As gymnastics moms, you want to help your gymnast. 

What To Say To Your Gymnast So She Doesn't Shut You Down

Maybe you were a gymnast yourself or perhaps you've never had any experience at all with gymnastics.

In either case, you want to see your gymnast succeed. You want to see her thrive in gymnastics and compete confidently. And most of all you want to see her happy and enjoying gymnastics.

As your gymnast progresses through the levels, it's easy for her to lose some of her passion. It's also easy for her to become frustrated as she's learning harder skills. Fear, doubt, and pressure start to get in the way. 

Gymnastics not only gets increasingly more difficult as your gymnast progresses, it also becomes mentally challenging beyond what most gymnasts are capable of handling without support. <insert Stick It Girl Academy>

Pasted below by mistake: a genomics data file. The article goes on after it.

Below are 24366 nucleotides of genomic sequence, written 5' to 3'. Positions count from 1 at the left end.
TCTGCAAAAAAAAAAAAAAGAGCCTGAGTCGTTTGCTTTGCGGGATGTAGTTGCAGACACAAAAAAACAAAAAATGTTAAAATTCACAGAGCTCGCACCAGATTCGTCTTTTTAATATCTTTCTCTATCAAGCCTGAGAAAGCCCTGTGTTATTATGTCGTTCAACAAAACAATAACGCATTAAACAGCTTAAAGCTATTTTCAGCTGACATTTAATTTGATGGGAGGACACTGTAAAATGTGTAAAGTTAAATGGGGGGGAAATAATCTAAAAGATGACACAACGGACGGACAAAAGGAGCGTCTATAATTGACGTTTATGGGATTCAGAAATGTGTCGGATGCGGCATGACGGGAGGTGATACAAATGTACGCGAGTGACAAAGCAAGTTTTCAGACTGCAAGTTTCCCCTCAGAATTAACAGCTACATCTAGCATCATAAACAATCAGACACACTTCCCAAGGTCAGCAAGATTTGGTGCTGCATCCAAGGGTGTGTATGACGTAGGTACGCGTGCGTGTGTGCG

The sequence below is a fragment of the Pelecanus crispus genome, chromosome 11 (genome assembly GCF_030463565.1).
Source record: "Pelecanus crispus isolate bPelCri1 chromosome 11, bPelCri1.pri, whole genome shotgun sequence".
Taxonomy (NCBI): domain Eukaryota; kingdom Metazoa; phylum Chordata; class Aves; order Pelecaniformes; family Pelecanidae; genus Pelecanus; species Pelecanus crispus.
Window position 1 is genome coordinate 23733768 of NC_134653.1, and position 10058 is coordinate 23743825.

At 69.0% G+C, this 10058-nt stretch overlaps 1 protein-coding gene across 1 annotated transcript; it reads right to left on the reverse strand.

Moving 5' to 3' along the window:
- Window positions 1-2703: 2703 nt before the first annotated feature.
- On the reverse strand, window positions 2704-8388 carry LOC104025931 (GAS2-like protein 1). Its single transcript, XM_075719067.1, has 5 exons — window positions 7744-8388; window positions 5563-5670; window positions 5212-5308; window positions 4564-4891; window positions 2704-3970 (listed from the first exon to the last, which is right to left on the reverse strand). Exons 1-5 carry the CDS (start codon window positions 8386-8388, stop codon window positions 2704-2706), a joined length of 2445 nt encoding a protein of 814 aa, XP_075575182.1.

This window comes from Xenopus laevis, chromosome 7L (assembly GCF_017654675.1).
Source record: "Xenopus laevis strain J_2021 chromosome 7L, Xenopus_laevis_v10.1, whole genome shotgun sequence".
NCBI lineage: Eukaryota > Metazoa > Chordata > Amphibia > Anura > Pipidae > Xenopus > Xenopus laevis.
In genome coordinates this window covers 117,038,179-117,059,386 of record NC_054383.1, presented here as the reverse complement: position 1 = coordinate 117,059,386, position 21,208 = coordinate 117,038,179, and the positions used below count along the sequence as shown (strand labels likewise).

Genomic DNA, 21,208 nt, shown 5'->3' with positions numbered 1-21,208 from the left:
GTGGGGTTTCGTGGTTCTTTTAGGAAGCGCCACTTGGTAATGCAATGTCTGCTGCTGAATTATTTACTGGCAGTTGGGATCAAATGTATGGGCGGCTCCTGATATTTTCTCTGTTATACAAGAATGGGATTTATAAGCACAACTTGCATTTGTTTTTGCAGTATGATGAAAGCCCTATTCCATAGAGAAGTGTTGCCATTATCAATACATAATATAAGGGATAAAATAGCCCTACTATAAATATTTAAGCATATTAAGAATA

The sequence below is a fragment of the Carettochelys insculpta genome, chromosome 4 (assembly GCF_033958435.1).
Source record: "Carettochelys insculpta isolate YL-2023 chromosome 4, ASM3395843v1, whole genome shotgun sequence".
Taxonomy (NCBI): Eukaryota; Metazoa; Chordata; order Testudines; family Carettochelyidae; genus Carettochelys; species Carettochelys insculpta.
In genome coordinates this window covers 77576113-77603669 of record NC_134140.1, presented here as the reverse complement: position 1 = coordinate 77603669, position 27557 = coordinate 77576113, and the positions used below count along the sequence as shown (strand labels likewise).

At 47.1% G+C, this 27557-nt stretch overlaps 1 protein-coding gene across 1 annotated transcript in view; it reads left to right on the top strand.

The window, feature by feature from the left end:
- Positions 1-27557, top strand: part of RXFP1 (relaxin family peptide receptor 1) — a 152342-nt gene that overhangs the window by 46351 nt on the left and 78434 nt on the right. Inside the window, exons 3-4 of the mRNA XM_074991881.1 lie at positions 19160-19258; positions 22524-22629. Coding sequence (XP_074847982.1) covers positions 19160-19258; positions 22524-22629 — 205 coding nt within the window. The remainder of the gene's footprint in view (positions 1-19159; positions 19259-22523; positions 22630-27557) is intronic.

And because you recognize this, you try to help your gymnast by giving her advice or suggestions as to things she can do. Maybe you've been in her situation before and you have the answers. Or maybe you've had a very similar experience and you know what helped you get through that situation.

Well, here's the thing moms. Most of what you say is wrong. In fact, most of it isn't helpful to your gymnast and can even be more harmful to her.

Of course I say this in the most loving of ways because I know your intention is good. I know how much you love your gymnast and want what's best for her. And I know you'd do anything to help her get it.

So why is what you say to her wrong?

Because the way you speak to your gymnast matters. And if you say things that your gymnast perceives negatively, you will actually tip the scale to the negative side and make things even worse for your gymnast.